Also, diverticulitis often occurs due to inflammation and lower intestinal aches. This can also lead to chronic constipation and unnecessary straining, which can result in a sac or a pouch in the wall of the colon. Such cases can be easily dealt with naturally by keeping up with a fiber-rich diet and including whole grains on a regular basis.

May Promote Women’s Health

Whole wheat increases energy levels and vitality in women. The long-term Women’s Health Initiative Observational Study showed that the increased consumption of whole-grain boosted their energy levels and prevented weight gain, type 2 diabetes, and kept their BMI levels low. The study also showed that women who ate more whole grains were likely to have a healthier diet and a higher intake of fruits and vegetables. Stone-ground whole grain products contain folate and vitamin B, which may help reduce pregnancy and breastfeeding problems. [14]

May Prevent Childhood Asthma

The International Study on Allergy and Asthma in Childhood proved through numerous studies that a wheat-based diet has the capacity to lower chances of developing asthma by almost 50%. Also, bronchial hyperresponsiveness may be the key factor that encourages asthma. This condition is characterized by the narrowing of the airways and increased sensitivity. In many surveys, it has been seen that children who eat whole grains and fish in high amounts do not suffer from such ailments, as these foods have a high amount of magnesium and vitamin E. [15]

Note: However, in some cases, wheat consumption may be harmful to asthma patients, since it also happens to be a food allergen closely linked to asthma. Consult a doctor who can give you a complete examination and diagnosis of possible allergies you may have.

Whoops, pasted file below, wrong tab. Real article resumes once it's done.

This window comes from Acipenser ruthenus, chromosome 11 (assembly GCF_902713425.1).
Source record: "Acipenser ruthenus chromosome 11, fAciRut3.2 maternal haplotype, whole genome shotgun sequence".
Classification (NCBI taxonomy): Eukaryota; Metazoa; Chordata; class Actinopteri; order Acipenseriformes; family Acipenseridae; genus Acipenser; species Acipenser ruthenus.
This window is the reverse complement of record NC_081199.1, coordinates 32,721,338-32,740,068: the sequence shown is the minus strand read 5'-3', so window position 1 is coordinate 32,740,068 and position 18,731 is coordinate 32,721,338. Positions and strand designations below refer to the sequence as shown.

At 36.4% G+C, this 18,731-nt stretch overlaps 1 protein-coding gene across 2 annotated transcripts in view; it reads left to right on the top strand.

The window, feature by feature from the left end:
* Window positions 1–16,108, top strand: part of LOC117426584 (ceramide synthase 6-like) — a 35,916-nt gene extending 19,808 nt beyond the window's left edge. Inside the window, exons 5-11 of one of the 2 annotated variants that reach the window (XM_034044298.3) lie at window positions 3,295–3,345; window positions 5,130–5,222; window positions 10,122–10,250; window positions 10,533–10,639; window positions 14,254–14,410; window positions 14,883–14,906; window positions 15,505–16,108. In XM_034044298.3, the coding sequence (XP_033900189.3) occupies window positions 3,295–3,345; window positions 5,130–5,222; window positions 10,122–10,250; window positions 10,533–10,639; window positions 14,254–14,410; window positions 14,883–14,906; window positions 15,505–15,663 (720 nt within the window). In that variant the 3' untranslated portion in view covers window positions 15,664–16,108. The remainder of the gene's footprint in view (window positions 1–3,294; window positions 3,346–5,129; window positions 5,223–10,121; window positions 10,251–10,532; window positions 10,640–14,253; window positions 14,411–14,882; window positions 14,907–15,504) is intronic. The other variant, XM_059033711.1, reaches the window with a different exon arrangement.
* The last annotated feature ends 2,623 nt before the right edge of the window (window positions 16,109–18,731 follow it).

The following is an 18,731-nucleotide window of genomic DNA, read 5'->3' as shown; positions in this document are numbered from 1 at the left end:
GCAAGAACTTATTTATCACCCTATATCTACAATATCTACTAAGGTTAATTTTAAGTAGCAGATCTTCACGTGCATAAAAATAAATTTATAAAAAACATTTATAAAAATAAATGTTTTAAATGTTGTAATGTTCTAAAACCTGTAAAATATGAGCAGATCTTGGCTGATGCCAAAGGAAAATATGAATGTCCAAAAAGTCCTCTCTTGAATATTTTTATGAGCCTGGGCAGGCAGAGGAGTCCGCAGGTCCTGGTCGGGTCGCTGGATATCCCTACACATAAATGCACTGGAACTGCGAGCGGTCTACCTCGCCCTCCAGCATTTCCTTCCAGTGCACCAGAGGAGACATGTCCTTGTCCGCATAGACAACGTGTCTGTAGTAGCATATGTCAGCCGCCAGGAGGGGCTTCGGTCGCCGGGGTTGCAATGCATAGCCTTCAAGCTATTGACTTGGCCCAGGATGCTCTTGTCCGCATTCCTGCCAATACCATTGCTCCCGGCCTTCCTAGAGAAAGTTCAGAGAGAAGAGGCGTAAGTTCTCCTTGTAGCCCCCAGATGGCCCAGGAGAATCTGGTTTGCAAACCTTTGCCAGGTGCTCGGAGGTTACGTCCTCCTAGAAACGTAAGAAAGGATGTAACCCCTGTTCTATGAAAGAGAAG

May Help Relieve Postmenopausal Symptoms

A higher intake of unrefined wheat products can help increase the fiber and protein content in the diets in postmenopausal women. This can help in weight management, hormone balance, and relieves postmenopausal symptoms.

May Aid in Liver Detox

Sprouted wheat berries are excellent sources of antioxidants and high fiber, which can help detoxify the liver. The liver is one of the largest internal organs in the body, and keeping the liver healthy can help remove toxins regularly from the body. [16]

May Improve Gut Health

Wheat bran has a prebiotic effect on the human gut microbiota due to its high level of fiber. It can help feed the ‘good’ bacteria in the gastrointestinal tract, which improves digestion and may increase nutrient uptake in the body. Also, bulgur, a form of this grain, is a great source of resistant starch. It does not get digested in the small intestine, and thus becomes food for gut flora. [17]

May Aid in Improving Skin Health

Selenium, vitamin E, and zinc in wheat help nourish the skin, fight acne, and prevent sun damage. Also, the high fiber content may help keep the digestive system at its optimal best, which helps remove toxins regularly. This, in turn, helps keep the skin smooth and youthful.